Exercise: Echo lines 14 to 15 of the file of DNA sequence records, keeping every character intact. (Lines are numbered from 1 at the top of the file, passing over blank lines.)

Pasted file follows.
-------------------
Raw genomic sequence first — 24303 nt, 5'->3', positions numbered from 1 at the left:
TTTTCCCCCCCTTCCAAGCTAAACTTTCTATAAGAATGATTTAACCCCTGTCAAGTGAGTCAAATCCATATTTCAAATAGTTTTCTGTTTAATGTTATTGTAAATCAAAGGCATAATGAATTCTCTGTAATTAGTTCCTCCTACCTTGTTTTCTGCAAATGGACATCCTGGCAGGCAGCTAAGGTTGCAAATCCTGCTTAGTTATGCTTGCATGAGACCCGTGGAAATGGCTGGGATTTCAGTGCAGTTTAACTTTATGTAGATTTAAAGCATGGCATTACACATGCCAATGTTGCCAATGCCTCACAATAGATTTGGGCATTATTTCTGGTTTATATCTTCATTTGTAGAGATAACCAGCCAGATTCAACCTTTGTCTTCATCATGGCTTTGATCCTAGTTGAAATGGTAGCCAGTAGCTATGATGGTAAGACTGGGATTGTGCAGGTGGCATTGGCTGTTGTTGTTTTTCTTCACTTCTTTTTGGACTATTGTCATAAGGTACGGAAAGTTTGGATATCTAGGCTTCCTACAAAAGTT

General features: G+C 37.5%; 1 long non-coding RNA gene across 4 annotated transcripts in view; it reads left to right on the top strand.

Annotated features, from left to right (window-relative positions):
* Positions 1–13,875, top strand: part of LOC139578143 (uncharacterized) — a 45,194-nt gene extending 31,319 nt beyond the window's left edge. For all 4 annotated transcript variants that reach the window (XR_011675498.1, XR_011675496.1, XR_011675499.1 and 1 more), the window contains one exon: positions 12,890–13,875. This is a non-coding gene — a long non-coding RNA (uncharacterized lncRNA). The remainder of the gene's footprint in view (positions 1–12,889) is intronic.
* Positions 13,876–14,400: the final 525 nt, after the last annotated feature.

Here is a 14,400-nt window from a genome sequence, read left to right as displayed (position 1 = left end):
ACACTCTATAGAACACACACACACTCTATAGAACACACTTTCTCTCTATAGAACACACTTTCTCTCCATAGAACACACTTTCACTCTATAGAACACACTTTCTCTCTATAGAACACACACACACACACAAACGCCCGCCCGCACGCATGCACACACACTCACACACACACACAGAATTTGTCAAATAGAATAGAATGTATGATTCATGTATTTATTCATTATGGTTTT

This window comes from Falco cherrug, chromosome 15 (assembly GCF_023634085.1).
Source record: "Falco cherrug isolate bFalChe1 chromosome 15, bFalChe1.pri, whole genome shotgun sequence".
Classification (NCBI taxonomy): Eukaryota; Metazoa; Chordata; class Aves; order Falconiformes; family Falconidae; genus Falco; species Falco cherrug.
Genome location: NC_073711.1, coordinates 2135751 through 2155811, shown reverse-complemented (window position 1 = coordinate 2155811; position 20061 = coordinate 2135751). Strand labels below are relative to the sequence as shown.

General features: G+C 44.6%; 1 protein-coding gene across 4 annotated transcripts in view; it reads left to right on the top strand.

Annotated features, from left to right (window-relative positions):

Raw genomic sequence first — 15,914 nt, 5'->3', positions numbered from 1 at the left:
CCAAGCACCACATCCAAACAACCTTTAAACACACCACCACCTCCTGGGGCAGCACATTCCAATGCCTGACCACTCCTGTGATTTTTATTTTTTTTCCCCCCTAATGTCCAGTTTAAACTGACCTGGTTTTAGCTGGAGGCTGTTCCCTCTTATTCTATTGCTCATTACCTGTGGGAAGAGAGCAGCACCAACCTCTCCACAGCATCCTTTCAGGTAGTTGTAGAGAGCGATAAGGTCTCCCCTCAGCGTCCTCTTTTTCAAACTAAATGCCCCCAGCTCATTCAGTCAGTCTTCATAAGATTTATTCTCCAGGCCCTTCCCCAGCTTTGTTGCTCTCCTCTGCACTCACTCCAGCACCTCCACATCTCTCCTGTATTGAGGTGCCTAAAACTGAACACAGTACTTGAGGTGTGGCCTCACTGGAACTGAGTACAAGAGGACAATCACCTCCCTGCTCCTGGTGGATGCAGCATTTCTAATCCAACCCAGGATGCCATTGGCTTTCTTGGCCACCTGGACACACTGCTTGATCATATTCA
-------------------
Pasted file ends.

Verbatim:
Annotated features, from left to right (window-relative positions):

Raw genomic sequence first — 15,914 nt, 5'->3', positions numbered from 1 at the left: